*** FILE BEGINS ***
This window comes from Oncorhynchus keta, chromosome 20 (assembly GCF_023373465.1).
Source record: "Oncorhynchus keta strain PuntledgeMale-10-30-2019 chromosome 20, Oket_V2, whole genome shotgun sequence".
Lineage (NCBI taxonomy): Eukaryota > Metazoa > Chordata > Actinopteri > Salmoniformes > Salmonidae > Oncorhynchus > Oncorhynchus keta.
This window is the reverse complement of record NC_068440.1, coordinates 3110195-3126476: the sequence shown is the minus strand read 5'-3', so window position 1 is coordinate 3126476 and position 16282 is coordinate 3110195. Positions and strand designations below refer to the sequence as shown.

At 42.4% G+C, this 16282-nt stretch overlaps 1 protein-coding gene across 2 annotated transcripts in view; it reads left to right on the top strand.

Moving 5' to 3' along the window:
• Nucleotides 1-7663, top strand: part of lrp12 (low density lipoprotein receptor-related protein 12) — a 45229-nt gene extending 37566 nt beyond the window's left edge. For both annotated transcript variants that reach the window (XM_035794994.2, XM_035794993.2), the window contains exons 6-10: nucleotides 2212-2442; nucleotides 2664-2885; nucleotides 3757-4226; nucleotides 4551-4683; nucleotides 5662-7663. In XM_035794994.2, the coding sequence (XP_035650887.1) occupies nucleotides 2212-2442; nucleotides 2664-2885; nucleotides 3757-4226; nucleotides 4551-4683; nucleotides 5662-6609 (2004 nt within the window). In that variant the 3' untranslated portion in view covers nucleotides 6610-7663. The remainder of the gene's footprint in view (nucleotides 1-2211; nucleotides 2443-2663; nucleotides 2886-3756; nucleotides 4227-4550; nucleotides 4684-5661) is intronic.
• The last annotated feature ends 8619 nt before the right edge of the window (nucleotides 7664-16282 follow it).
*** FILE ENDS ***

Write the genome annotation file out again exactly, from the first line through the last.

This window comes from Oncorhynchus keta, chromosome 20 (assembly GCF_023373465.1).
Source record: "Oncorhynchus keta strain PuntledgeMale-10-30-2019 chromosome 20, Oket_V2, whole genome shotgun sequence".
Lineage (NCBI taxonomy): Eukaryota > Metazoa > Chordata > Actinopteri > Salmoniformes > Salmonidae > Oncorhynchus > Oncorhynchus keta.
This window is the reverse complement of record NC_068440.1, coordinates 3110195-3126476: the sequence shown is the minus strand read 5'-3', so window position 1 is coordinate 3126476 and position 16282 is coordinate 3110195. Positions and strand designations below refer to the sequence as shown.

At 42.4% G+C, this 16282-nt stretch overlaps 1 protein-coding gene across 2 annotated transcripts in view; it reads left to right on the top strand.

Moving 5' to 3' along the window:
• Nucleotides 1-7663, top strand: part of lrp12 (low density lipoprotein receptor-related protein 12) — a 45229-nt gene extending 37566 nt beyond the window's left edge. For both annotated transcript variants that reach the window (XM_035794994.2, XM_035794993.2), the window contains exons 6-10: nucleotides 2212-2442; nucleotides 2664-2885; nucleotides 3757-4226; nucleotides 4551-4683; nucleotides 5662-7663. In XM_035794994.2, the coding sequence (XP_035650887.1) occupies nucleotides 2212-2442; nucleotides 2664-2885; nucleotides 3757-4226; nucleotides 4551-4683; nucleotides 5662-6609 (2004 nt within the window). In that variant the 3' untranslated portion in view covers nucleotides 6610-7663. The remainder of the gene's footprint in view (nucleotides 1-2211; nucleotides 2443-2663; nucleotides 2886-3756; nucleotides 4227-4550; nucleotides 4684-5661) is intronic.
• The last annotated feature ends 8619 nt before the right edge of the window (nucleotides 7664-16282 follow it).